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Frank Lloyd Wright’s involvement in Buffalo between 1903 and 1929, especially in the earlier years, and the impact it had on his development as America’s foremost architect are examined in a new book by local Wright scholar Jack Quinan.

The book, “Frank Lloyd Wright’s Buffalo Venture: From the Larkin Building to Broadacre City, a Catalogue of Buildings and Projects” (Pomegranate), explores the important client relationships Wright formed, particularly with Larkin Company executive Darwin D. Martin, during an often-difficult personal and professional period for Wright. It also follows Wright’s progression from his early Prairie period to his reaction to Modernism.

Quinan will be presenting a three-part series on Wright and Modernism beginning at 7 p.m. today in the Martin House Complex’s Greatbatch Pavilion.

“In ‘Buffalo Venture,’ I tried to make the point that the support Wright had here really carried him over a rough period in the ’10s and ’20s, when he didn’t have work and had a lot of personal problems. I also thought it would be completing the Buffalo story,” said Quinan, a University at Buffalo art historian. His previous books on Wright are “Frank Lloyd Wright’s Larkin Building: Myth and Fact” and Frank Lloyd Wright’s Martin House: Architecture as Portraiture.”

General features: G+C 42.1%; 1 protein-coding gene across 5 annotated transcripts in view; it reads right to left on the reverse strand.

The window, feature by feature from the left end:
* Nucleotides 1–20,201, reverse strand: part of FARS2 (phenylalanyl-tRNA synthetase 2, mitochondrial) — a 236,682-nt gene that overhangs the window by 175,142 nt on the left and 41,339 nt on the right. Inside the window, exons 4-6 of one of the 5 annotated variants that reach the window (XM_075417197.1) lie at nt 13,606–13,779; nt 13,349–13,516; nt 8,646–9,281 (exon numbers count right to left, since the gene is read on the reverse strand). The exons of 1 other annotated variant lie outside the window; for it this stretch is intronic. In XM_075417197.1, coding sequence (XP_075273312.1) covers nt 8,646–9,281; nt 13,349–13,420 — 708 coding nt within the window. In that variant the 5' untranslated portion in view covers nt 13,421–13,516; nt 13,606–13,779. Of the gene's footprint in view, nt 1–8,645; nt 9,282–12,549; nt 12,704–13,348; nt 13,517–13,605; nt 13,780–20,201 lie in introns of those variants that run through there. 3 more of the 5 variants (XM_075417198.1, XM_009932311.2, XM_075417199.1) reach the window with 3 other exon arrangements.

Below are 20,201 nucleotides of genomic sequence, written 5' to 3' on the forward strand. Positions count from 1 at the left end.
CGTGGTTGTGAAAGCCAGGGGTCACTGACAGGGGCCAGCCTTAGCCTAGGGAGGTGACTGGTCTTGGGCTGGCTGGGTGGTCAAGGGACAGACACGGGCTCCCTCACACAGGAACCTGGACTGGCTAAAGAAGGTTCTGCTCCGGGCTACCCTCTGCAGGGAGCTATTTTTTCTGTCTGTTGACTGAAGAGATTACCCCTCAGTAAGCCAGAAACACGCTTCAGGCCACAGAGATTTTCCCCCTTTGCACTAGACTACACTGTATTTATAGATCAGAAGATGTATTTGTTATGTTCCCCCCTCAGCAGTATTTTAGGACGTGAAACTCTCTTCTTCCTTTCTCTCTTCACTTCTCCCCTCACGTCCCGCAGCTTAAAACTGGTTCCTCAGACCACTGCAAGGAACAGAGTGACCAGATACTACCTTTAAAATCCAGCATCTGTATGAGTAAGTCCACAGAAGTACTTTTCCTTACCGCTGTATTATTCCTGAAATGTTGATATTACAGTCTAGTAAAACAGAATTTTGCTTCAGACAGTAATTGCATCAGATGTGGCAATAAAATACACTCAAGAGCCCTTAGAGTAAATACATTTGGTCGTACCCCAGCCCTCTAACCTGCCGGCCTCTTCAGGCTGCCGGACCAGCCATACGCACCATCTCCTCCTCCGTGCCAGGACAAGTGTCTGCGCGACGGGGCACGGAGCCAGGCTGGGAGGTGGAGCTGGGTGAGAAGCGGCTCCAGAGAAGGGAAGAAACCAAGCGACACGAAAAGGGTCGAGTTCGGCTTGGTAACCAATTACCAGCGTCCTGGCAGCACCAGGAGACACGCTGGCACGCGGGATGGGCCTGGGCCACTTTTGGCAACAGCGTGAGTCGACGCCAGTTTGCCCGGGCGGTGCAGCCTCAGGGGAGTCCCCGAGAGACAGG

Quinan is senior curator of the Martin House Complex, a member of the Martin House Restoration Corp.’s board of directors and a founding member of the Frank Lloyd Wright Building Conservancy.

He recounts the Buffalo projects, including the Martin House Complex, Walter V. Davidson House, William R. Heath House and Graycliff, the Martins’ summer cottage. Included is the Larkin Administration Building, whose demolition in 1950 is still considered one of architecture’s most regrettable losses.

“What’s really important about Buffalo, primarily, is that the Martin House and the Larkin building were really some of the best work he did in his early years, especially the Larkin building,” Quinan said.

Unfinished projects are presented, such as the unrealized gas station project for the Elmer E. Harris Oil Company that is being replicated at the Buffalo Transportation Museum and the Blue Sky Mausoleum that was completed in the past decade at Forest Lawn from drawings.

There also are commissions that Wright did outside Western New York at the time and a listing of discussed projects that never went anywhere, from a varnish factory in Buffalo and apartments on Oakland Place to a second Walter V. Davidson House and a new City Hall.

Quinan said many still remain mysteries, but are fascinating to consider in terms of what might have been. “Any of those would have been kind of exciting,” he said. “Wright seemed to be just brimming with ideas all the time, and if someone would contact him and say I need something, I think he would respond spontaneously and ideas would start flowing.”

Today’s lecture, “Wright and the Origins of Modernism,” will be followed on Oct. 24 with “The Prairie House and its European Contemporaries,” and on Nov. 21 with “Wright Versus the International Style: 1922-1932.” Each 90-minute lecture at the Martin House Complex begins at 7 p.m., and costs $20 per lecture, or $55 for the series; members pay $15 for the lecture and $38 for the series.

Reservations are required and can be made by calling 856-3858 or going to www.darwinmartinhouse.org.

email: msommer@buffnews.com